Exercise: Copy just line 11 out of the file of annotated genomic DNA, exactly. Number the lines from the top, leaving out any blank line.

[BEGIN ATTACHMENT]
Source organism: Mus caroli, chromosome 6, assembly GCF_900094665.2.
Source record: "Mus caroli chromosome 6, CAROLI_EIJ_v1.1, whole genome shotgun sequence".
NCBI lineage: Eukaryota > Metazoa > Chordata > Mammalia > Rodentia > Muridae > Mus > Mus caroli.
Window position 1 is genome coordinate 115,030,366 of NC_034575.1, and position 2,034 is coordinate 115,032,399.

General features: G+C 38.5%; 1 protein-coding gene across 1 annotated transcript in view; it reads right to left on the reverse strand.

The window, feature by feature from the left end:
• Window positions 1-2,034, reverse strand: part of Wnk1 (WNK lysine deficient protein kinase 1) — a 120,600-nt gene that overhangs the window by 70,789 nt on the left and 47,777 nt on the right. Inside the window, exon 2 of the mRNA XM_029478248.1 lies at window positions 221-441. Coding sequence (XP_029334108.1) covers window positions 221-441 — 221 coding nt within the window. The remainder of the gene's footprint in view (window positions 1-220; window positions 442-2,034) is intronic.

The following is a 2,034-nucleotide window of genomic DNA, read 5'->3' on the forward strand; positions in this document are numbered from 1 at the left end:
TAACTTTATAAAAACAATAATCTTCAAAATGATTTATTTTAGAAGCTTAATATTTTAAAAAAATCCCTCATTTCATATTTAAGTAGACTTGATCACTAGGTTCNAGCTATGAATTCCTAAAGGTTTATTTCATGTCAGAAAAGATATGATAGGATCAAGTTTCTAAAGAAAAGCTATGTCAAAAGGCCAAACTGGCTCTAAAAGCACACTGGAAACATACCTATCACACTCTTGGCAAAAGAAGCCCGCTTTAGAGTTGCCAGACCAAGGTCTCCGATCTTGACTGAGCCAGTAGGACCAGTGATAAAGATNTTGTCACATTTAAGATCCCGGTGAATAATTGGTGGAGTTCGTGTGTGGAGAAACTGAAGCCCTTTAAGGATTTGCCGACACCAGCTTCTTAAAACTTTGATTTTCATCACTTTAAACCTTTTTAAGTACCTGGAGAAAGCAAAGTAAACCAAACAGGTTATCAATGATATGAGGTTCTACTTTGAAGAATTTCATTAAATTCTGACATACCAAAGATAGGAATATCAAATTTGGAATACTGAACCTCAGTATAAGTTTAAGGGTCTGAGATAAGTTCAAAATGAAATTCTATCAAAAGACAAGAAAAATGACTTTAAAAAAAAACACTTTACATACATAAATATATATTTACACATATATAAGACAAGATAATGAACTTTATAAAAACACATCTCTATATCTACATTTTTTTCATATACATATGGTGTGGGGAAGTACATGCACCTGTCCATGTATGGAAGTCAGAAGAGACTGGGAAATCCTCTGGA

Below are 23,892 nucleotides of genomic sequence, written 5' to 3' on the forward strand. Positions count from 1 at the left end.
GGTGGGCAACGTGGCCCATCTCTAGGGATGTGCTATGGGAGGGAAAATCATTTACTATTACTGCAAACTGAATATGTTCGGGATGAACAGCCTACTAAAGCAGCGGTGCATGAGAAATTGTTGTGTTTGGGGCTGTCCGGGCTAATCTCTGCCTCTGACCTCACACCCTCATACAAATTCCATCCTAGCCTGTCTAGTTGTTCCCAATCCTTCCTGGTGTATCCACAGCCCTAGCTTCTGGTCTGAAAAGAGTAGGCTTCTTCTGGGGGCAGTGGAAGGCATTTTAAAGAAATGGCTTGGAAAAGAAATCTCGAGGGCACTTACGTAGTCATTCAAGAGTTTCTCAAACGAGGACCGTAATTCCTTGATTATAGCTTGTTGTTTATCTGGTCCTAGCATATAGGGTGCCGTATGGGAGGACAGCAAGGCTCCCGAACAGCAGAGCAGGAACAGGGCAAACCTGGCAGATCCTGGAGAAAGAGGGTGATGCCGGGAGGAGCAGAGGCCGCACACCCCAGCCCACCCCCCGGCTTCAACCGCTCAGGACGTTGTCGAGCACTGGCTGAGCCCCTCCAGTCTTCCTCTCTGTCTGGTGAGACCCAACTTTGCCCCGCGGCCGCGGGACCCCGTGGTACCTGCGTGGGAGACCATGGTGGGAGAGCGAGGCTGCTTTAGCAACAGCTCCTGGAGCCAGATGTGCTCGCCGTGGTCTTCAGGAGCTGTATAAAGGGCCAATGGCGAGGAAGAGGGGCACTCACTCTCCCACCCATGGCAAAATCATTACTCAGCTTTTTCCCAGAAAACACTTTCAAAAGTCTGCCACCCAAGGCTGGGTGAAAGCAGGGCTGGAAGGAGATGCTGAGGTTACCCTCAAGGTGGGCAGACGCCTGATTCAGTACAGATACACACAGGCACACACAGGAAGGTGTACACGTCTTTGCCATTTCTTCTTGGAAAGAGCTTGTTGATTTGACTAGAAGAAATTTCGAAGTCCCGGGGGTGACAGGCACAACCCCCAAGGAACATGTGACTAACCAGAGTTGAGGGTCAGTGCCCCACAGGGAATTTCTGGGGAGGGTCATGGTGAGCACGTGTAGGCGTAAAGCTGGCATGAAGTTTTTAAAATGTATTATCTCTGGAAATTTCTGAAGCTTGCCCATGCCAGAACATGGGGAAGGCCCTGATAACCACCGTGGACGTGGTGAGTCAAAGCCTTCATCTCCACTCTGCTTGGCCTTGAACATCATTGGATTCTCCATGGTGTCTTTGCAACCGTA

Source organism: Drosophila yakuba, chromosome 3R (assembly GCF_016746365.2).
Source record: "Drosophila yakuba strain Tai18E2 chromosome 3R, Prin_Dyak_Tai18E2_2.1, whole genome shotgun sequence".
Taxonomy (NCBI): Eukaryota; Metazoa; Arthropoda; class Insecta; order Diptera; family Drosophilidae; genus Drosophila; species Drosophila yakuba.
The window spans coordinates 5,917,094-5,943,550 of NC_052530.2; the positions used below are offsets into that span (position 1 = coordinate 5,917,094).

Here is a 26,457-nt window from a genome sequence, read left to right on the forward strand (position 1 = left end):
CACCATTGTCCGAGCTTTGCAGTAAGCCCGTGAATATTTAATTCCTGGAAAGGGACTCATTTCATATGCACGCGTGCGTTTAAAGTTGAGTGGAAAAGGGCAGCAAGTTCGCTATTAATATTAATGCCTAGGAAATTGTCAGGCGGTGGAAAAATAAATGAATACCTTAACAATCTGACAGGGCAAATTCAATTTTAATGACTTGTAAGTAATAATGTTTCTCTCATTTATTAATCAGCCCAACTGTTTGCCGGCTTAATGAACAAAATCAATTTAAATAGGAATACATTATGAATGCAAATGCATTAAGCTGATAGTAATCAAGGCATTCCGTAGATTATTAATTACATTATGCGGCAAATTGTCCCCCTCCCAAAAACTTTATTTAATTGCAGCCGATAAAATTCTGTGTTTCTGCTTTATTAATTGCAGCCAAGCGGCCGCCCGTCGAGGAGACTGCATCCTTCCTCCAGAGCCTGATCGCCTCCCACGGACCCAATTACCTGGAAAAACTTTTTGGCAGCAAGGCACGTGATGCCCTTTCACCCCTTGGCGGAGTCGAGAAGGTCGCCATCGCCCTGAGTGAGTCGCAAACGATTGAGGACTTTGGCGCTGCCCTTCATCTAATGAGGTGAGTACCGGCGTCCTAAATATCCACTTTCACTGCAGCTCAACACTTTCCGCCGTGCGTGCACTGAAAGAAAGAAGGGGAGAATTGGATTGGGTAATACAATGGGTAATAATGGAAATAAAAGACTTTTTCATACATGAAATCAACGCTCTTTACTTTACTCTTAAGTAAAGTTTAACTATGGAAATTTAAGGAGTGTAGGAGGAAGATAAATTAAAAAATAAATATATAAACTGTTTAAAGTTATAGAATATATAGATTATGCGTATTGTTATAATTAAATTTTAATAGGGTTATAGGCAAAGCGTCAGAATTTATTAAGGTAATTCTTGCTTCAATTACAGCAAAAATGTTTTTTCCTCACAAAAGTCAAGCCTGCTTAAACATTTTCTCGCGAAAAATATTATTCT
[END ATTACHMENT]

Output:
GGTGGGCAACGTGGCCCATCTCTAGGGATGTGCTATGGGAGGGAAAATCATTTACTATTACTGCAAACTGAATATGTTCGGGATGAACAGCCTACTAAAGCAGCGGTGCATGAGAAATTGTTGTGTTTGGGGCTGTCCGGGCTAATCTCTGCCTCTGACCTCACACCCTCATACAAATTCCATCCTAGCCTGTCTAGTTGTTCCCAATCCTTCCTGGTGTATCCACAGCCCTAGCTTCTGGTCTGAAAAGAGTAGGCTTCTTCTGGGGGCAGTGGAAGGCATTTTAAAGAAATGGCTTGGAAAAGAAATCTCGAGGGCACTTACGTAGTCATTCAAGAGTTTCTCAAACGAGGACCGTAATTCCTTGATTATAGCTTGTTGTTTATCTGGTCCTAGCATATAGGGTGCCGTATGGGAGGACAGCAAGGCTCCCGAACAGCAGAGCAGGAACAGGGCAAACCTGGCAGATCCTGGAGAAAGAGGGTGATGCCGGGAGGAGCAGAGGCCGCACACCCCAGCCCACCCCCCGGCTTCAACCGCTCAGGACGTTGTCGAGCACTGGCTGAGCCCCTCCAGTCTTCCTCTCTGTCTGGTGAGACCCAACTTTGCCCCGCGGCCGCGGGACCCCGTGGTACCTGCGTGGGAGACCATGGTGGGAGAGCGAGGCTGCTTTAGCAACAGCTCCTGGAGCCAGATGTGCTCGCCGTGGTCTTCAGGAGCTGTATAAAGGGCCAATGGCGAGGAAGAGGGGCACTCACTCTCCCACCCATGGCAAAATCATTACTCAGCTTTTTCCCAGAAAACACTTTCAAAAGTCTGCCACCCAAGGCTGGGTGAAAGCAGGGCTGGAAGGAGATGCTGAGGTTACCCTCAAGGTGGGCAGACGCCTGATTCAGTACAGATACACACAGGCACACACAGGAAGGTGTACACGTCTTTGCCATTTCTTCTTGGAAAGAGCTTGTTGATTTGACTAGAAGAAATTTCGAAGTCCCGGGGGTGACAGGCACAACCCCCAAGGAACATGTGACTAACCAGAGTTGAGGGTCAGTGCCCCACAGGGAATTTCTGGGGAGGGTCATGGTGAGCACGTGTAGGCGTAAAGCTGGCATGAAGTTTTTAAAATGTATTATCTCTGGAAATTTCTGAAGCTTGCCCATGCCAGAACATGGGGAAGGCCCTGATAACCACCGTGGACGTGGTGAGTCAAAGCCTTCATCTCCACTCTGCTTGGCCTTGAACATCATTGGATTCTCCATGGTGTCTTTGCAACCGTA